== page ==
The Irish Co-Operative Society has called on the Department of Agriculture to introduce mandatory electronic tagging (EID) of bovines in Ireland.

The call was made by ICOS’s Vice President Michael Spellman and Marts Director Ray Doyle at a hearing of the Oireachtas Joint Agriculture Committee today on electronic tagging.

ICOS is proposing a duel tagging system which it says will cost no more than €1 more per tag.

Doyle said due to Ireland’s reliance on exports in our beef industry it is vitally important that the country has a robust traceability system for livestock.

“Our Department of Agriculture has one of the best in class traceability systems in Europe if not indeed the would. To get the full benefit out that we believe the perfect add on to it would be EID tagging.”

Doyle also said 1.7m animals are traded through livestock marts every year along with 1.6m slaughtered in meat plants and almost 1m are traded privately.

He said significant numbers of animals are moving around Ireland in any given day week or year.

“Cattle movements in Ireland are much higher than in any other European country.

“EID could not work without the AIM system we have. If you were to enact bovine EID in some of our neighbours you couldn’t do it,” he said.

‘Technology is not new’

Bovine EID is the use of Radio Frequency Identification Technology (RFID) and according to Doyle the technology is not new.

“It is used extensively in the identification of dogs and sheep currently.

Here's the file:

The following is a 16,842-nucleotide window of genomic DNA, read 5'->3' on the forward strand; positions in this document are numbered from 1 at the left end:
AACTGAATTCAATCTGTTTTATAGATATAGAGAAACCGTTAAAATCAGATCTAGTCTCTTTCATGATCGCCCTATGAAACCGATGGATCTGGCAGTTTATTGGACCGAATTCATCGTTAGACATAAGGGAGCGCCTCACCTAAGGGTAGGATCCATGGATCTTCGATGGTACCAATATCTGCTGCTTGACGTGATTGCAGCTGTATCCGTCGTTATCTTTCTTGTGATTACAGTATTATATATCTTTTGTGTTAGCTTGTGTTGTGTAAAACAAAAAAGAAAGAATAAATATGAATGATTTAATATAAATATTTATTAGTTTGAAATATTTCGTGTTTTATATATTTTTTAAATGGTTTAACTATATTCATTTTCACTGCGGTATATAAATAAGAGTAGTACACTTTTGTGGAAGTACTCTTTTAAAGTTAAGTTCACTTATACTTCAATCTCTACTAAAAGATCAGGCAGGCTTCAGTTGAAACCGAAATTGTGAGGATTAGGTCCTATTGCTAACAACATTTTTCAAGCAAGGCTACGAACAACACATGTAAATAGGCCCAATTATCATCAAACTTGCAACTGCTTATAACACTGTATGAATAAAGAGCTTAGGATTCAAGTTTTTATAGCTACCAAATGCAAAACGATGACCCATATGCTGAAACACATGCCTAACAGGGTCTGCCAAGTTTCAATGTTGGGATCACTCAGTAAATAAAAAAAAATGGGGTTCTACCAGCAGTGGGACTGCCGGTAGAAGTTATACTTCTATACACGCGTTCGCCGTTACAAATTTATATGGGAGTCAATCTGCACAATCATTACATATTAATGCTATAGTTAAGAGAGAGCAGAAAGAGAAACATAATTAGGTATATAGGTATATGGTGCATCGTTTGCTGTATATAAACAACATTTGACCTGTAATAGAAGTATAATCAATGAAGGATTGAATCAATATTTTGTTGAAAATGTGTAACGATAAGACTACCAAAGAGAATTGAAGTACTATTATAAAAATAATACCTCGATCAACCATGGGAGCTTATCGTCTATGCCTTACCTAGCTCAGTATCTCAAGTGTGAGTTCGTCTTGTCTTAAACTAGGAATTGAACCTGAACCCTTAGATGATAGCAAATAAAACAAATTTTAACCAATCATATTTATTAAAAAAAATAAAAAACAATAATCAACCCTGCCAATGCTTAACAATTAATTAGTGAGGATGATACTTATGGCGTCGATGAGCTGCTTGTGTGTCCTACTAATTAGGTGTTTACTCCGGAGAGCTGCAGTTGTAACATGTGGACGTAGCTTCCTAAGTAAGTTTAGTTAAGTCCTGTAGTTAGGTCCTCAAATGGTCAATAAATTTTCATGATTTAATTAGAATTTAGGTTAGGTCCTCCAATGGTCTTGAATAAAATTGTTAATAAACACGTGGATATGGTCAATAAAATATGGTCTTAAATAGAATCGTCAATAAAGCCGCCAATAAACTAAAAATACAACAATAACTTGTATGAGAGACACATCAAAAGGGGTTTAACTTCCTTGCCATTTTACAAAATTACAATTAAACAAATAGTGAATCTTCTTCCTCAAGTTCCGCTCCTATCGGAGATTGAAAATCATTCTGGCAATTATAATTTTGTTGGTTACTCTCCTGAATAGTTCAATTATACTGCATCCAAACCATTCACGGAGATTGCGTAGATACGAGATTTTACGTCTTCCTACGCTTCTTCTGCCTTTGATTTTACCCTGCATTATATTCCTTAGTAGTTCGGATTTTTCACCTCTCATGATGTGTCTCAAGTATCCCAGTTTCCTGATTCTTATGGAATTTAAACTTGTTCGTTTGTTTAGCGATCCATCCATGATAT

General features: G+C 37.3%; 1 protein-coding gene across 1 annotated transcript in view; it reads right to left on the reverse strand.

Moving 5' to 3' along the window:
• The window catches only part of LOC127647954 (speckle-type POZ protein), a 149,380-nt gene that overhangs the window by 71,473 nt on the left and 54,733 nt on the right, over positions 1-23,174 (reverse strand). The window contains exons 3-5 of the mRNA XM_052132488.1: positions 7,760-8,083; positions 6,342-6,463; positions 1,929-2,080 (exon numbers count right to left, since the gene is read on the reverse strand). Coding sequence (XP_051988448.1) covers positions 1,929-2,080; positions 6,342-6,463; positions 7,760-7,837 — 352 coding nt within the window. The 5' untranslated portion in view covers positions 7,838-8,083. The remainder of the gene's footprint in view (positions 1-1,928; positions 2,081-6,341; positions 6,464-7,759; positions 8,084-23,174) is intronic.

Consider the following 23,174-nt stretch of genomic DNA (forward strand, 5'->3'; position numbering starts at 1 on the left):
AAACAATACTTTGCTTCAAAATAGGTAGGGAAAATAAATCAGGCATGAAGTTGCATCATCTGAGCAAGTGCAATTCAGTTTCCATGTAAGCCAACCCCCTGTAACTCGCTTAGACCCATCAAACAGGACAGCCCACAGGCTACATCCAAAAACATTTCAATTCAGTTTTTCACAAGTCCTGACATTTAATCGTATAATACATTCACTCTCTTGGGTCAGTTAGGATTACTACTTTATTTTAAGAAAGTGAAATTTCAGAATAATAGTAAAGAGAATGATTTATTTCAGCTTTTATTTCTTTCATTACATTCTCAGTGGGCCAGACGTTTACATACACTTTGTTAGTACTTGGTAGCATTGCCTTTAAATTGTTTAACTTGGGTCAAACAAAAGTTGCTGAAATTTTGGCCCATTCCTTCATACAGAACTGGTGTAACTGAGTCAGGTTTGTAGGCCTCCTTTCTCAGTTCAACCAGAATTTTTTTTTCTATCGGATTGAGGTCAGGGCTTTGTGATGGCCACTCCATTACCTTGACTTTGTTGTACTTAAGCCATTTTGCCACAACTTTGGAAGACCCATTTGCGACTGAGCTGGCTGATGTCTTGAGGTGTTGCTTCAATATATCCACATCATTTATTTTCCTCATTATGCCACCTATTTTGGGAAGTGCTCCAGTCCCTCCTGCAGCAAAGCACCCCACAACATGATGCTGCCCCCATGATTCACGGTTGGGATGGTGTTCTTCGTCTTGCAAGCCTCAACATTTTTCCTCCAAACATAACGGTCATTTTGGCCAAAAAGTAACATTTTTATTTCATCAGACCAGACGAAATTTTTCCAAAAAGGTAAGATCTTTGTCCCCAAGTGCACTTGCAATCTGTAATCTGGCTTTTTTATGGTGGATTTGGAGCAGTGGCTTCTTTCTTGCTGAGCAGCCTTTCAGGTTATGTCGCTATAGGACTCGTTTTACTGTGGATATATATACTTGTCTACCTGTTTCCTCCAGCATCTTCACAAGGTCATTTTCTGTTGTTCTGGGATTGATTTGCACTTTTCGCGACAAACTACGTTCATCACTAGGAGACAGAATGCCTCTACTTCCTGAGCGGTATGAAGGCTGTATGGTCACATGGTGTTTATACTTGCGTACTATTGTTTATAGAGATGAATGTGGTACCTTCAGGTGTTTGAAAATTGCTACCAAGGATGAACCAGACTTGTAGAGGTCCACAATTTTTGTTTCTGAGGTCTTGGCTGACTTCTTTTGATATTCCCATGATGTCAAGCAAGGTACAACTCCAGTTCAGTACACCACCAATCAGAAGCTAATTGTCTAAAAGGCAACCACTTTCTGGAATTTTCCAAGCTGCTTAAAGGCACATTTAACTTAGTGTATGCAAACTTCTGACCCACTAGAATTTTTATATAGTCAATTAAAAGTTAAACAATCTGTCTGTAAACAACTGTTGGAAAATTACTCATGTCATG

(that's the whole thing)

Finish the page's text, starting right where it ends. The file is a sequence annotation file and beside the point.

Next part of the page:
EID has been required in all breeding sheep born after January 1, 2010 and required on all dogs born since June 1, 2015 and all dogs from March 31, 2016, he said.


  • Health and safety of farmers, mart and meat factory staff
  • Increased speed of cattle movement data.
  • Increased accuracy of tag number recordings
  • No input of numbers required or human errors
  • Cattle theft possibility greatly reduced
  • Paperless traceability available to the entire food chain
  • Passports would no longer be required
  • Feeding systems, fertility, health and welfare monitoring all possible
  • EID on cattle would make them more attractive to some potential buyers at home and abroad
  • Food chain information integrated on EID tags

According to Doyle Scotland have field tested the use of dual EID tags and are now planning a three-year trial supply chain trial to demonstrate EID’s benefits.

Also at the hearing ICOS Vice President Michael Spellman said he has yet to encounter valid arguments against the mandatory introduction of EID tagging and encouraged the Committee members to pressurise the Minister to introduce a mandatory programme.